My parents adopted 3 children just before and during the 2nd WW. I was born at the end of the 2nd WW. I have in my possession carbon copies of the letters my mother wrote to her Vicar and the replies she received from him, when she wished to have the sister nearest to me in age baptised with me. The Vicar refused to baptise my sister on the grounds that she was illegitimate. My mother’s correspondence was robust and pointed out that Jesus wanted children to go to him. My sister was baptised. But on the baptism certificate the… Read more »

Susannah Clark
Guest

“The vicar would be happy to help the couple be married and then to baptise their child at no financial cost to them – SO THAT THE BEST OUTCOME CAN BE ACHIEVED.”

It is not the vicar’s place to require a couple to be married. The couple themselves will decide what the ‘best outcome’ is for their personal relationship.

Furthermore, since the Church of England refuses to marry gay or lesbian couples, does that mean that in those csses, all their children must remain unbaptised?

Or, as our Lord suggested, should we be saying “Let the little children come to me”?

robert
Guest
robert

Does this story mean that the vicar would be happy to baptise a child of a married same-sex couple?

Anne
Guest
Anne

In response to Simon E – the guidelines for Parochial Fees 2015 https://www.churchofengland.org/media/1562401/2014%2012%209%20%20guide%20to%20church%20of%20england%20parochial%20fees%20(2015).pdf – here state Waiving parochial fees 14. From time to time a situation may arise where an incumbent/priest in charge or parochial church council feels that a fee should be waived. The 1986 Measure, as amended, gives the incumbent/priest in charge a right to waive the DBF’s part of the fee “in a particular case” if he or she so chooses. The PCC has always had the right to waive its part of the fee. 15. In deciding what to do the following need to be borne… Read more »

John Bunyan
Guest
John Bunyan

May I add an answer to “Pluralist”? Unitarians in the UK and the US include unitarian Christians. The unitarian Christian church of which I have long been a member (as well as a priest of the Anglican Church of Australia), the historic, originally Episcopalian, King’s Chapel, Boston, in its Book of Common Prayer continues to use S.Matthew 28.19 at the baptising of children and adults. (A variant is allowed though not printed in the liturgy – “I baptize you in the name of the Father whose child you are, in the name of Jesus who loved little children, and in… Read more »

Perry Butler
Guest
Perry Butler

We no longer live in Christendom, but we live in post Christendom which isn’t the same as a secular society or virgin mission territory. The problem in this situation is marrying theological principle and sociological reality.Like most clergy I have sometimes been sorely tried by some couples asking for baptism but the sociological evidence suggests that refusal often cuts off the remaining link a family has with the church and reverberates around neighbourhood and family.Work has been done on this…I no longer have the references to hand but the easiest is perhaps the study by Geoff Ahern in his book… Read more »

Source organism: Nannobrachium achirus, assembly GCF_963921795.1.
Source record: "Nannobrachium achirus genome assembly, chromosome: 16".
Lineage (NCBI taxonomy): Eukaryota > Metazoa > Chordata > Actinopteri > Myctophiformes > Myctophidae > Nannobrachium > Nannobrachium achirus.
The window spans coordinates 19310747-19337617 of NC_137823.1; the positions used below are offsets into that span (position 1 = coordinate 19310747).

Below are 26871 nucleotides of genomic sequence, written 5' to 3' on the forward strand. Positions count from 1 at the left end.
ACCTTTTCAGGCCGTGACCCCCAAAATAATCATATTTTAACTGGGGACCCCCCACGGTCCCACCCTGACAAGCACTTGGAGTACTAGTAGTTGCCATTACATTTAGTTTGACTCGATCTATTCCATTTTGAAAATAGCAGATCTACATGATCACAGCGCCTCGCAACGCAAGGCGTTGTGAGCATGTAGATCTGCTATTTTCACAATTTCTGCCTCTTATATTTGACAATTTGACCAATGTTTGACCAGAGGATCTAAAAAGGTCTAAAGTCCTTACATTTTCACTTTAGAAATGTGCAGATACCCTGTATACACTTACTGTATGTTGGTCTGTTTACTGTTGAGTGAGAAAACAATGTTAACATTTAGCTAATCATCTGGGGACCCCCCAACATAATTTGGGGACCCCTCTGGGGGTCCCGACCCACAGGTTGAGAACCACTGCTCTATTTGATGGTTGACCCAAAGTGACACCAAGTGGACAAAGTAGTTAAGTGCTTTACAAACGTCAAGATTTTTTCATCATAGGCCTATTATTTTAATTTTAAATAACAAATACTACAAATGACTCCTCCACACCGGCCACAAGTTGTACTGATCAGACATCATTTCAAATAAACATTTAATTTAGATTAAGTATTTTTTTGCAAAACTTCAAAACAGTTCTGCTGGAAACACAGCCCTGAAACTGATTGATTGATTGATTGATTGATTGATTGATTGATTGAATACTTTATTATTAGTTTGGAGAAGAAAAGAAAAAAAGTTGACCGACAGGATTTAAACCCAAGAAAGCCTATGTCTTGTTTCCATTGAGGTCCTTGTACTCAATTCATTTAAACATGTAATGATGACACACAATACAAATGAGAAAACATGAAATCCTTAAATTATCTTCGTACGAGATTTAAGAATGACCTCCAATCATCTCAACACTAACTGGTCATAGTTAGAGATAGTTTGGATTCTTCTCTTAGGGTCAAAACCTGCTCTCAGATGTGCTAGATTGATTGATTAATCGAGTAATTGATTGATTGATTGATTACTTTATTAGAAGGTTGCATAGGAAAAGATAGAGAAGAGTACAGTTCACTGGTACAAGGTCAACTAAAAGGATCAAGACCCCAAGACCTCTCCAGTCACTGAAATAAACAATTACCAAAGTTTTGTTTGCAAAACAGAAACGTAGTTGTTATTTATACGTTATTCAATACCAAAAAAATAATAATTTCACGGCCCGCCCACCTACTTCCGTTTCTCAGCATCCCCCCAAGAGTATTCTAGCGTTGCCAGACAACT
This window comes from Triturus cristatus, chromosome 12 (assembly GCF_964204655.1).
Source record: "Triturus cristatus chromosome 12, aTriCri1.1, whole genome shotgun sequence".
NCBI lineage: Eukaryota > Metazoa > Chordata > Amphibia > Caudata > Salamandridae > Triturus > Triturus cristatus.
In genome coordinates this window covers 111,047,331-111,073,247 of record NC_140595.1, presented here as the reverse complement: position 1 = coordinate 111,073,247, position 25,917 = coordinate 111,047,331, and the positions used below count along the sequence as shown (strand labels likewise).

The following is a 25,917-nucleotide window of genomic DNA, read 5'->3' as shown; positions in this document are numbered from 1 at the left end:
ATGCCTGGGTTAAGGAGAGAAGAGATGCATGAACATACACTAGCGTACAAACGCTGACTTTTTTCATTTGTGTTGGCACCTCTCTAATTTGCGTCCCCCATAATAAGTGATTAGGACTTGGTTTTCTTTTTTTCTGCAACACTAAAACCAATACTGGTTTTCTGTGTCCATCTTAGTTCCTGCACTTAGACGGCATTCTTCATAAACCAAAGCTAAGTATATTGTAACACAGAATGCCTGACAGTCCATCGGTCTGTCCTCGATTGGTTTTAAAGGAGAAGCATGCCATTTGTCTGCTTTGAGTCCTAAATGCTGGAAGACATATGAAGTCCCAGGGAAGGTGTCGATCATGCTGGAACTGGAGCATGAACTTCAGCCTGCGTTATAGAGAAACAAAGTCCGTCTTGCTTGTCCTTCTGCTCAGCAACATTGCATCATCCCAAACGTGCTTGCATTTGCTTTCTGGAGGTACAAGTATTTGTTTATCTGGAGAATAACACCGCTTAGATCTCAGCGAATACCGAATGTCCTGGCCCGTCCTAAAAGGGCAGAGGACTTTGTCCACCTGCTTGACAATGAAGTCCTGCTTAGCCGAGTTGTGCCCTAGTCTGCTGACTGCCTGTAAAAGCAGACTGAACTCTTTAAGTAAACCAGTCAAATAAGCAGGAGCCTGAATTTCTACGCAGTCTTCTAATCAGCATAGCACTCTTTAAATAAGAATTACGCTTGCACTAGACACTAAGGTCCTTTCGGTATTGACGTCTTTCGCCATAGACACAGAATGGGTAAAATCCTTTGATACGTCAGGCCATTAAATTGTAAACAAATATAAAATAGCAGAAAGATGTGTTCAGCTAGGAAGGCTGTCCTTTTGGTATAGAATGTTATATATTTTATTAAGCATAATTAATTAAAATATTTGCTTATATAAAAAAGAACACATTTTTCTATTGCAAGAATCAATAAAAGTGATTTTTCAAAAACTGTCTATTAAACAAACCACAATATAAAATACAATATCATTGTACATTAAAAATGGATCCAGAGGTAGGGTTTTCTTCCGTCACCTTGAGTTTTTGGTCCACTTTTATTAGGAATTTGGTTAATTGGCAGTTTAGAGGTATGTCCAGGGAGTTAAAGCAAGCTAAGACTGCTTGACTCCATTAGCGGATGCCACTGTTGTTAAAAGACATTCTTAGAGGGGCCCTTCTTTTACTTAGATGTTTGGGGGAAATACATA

Peter Mullins
Guest
Peter Mullins

“… in my Diocese, the DBF fees can only be waived with written consent from the Diocesan Office. (I only know this because, as a new incumbent, I went on some Diocesan training about weddings a few weeks ago, where the question of fees was obviously one of the topics discussed!)…” Your diocese had misled you. It can strongly request you keep it informed of the rare circumstances in which you chose to act in this way (indeed it has the right to issue suggested guidance), but it can’t insist on itself becoming a party to the decision (which is… Read more »

Father David
Guest
Father David

Here comes the bride…… Eventually. The vintage Roller broke down and she was 30 minutes late. Still, we calmed her down and told her to be happy on her wedding day and thereafter the ceremony proceeded calmly, followed immediately by the baptism. Alas the groom trod on the bridal gown and ripped it! It didn’t really help matters when he said – “It’s only a dress”! I think Robert makes an interesting point when he asks if the vicar in the Chester diocese would be willing to baptise the child of a same sex couple who had previously been married… Read more »

Mark Bennet
Guest
Mark Bennet

In response to David Runcorn, a couple of issues arise. The first is that in an emergency, baptism can be conducted without anyone making any promises – see page 102 of Common Worship Initiation Services, though the provision that the remainder of the Baptism service is completed if the emergency passes is there in the notes. The Book of Common Prayer Baptism service is very different from the modern one. The question is asked of Godfathers and Godmothers (not of parents, unless they also stand as Godparents) “Dost thou, in the name of this Child, renounce the devil and all… Read more »

John B. Chilton
Guest
John B. Chilton